Assessor's Office

What’s New


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OVERVIEW OF CHANGES 

RESULTING FROM THE PASSAGE OF AMENDMENT B 

(repeal of the Gallagher Amendment)


The General Assembly referred Senate Concurrent Resolution 20-001 to a vote of the people of Colorado, which was eventually passed as Amendment B. It eliminates most of the language in § 3(1)(b), article X, of the Colorado Constitution, commonly referred to as the Gallagher amendment. Eliminating this language eliminates Colorado’s variable residential assessment rate which was to be adjusted every two years to stabilize the amount of assessed value contribution of residential properties.  The language that established 29% as the assessment rate for most other classes of property was also removed from the constitution. Consequently, all assessment rates are now established solely through statute.                                 

The statutory language that directed the property tax administrator to conduct a study biennially to determine the residential assessment rate in conformance with the Gallagher amendment was removed by Senate Bill 20-223. Though technically not binding on future legislatures, that legislation also placed a moratorium on changing the statutorily established assessment rates in place at the time of Amendment B’s passage.                      

The assessment rate for residential real property for tax years commencing January 1, 2021 and after is 7.15%. 

All other types of property assessment rates remain unchanged.  Under the Gallagher amendment, the contribution of assessed value from residential property compared to all other properties needed to be maintained. (The proverbial 45/55 split.) During the 37 years the amendment was in place, the actual value of residential property grew more aggressively than all other properties’ value, causing the residential assessment rate to fall from 21% in 1983 to 7.15% in 2019. This mandatory comparison no longer exists. Consequently, as residential property actual values increase, the assessment rate will be fixed at 7.15%, almost certainly causing property tax increases for residential property.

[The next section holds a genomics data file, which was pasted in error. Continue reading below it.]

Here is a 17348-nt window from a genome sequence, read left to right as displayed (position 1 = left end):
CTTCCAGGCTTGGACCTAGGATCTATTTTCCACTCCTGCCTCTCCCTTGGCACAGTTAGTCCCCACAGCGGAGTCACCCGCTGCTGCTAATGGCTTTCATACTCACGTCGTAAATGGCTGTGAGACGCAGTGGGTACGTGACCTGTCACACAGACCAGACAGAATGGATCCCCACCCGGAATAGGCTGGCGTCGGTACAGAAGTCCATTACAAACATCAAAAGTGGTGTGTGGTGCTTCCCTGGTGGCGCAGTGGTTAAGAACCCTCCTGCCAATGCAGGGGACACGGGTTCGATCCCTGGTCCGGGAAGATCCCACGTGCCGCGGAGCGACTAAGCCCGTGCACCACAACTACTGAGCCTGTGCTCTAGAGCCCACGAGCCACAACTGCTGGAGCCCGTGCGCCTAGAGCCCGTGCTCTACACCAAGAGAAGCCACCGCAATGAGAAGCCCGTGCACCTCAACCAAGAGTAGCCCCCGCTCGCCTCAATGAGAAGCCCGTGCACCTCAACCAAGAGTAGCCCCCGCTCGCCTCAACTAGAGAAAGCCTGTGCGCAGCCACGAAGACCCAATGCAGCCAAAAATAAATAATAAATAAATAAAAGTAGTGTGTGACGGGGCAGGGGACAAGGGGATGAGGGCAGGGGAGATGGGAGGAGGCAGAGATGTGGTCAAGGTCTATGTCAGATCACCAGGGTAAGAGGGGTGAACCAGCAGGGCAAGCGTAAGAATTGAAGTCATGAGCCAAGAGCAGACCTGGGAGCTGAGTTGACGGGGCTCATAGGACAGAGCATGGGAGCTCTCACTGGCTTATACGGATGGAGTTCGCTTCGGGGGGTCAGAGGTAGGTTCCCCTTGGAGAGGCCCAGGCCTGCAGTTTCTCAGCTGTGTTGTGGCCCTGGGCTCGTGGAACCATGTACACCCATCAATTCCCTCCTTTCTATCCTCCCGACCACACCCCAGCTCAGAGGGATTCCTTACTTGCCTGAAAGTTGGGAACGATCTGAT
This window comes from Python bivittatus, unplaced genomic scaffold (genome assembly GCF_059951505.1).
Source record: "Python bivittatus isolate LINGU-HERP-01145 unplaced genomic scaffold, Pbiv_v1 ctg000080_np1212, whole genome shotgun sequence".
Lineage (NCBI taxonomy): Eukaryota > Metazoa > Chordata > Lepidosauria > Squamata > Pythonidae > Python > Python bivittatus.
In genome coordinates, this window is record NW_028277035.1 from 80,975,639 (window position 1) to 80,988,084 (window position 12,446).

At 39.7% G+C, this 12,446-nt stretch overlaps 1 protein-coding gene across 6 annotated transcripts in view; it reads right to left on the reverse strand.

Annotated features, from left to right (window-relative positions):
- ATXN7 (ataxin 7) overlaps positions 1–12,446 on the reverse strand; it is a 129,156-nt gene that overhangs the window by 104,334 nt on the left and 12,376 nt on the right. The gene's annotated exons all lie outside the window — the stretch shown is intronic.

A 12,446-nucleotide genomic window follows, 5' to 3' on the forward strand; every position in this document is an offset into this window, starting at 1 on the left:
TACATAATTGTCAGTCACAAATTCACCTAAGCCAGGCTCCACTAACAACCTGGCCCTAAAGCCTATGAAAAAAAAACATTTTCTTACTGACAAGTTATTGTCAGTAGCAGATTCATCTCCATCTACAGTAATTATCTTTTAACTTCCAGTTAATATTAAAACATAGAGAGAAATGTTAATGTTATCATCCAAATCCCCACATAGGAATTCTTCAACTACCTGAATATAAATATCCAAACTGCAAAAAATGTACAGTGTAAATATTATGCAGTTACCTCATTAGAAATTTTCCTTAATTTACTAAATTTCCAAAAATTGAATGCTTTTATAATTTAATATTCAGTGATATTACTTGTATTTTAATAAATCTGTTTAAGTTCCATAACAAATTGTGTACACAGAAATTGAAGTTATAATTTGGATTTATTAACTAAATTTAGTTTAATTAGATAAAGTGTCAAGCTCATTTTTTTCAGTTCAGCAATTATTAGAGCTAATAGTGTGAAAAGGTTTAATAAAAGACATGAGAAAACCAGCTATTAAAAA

Two important checks on property taxes remain in Colorado law – TABOR (Constitutional) and the 5.5 percent revenue limit (statutory). In part, according to the Taxpayer Bill of Rights (TABOR): (1) any assessment rate for a class of property cannot be increased without a vote of the people statewide, (2) a taxing district’s spending limit in excess of inflation plus local growth must be approved by a vote, and (3) a taxing districts mill levy may not be increased over last year’s levy without a vote. In addition to TABOR, the 5.5 percent revenue limit generally limits a taxing entity’s property tax revenue to the amount of revenue it collected in the prior year plus five and one-half percent. It is important to note that many taxing jurisdictions have already obtained voter approval to exempt them from TABOR mill levy and statutory 5.5 percent limits.


Agricultural Land and Property Taxes

Mission

The mission statement of the Gunnison County Assessor's Office is to provide property data and valuation services, using industry best practices, to Gunnison County property owners, taxing entities and the public, so that they can understand the characteristics that determine property value, receive fair and equitable valuations and have the information they need to make decisions.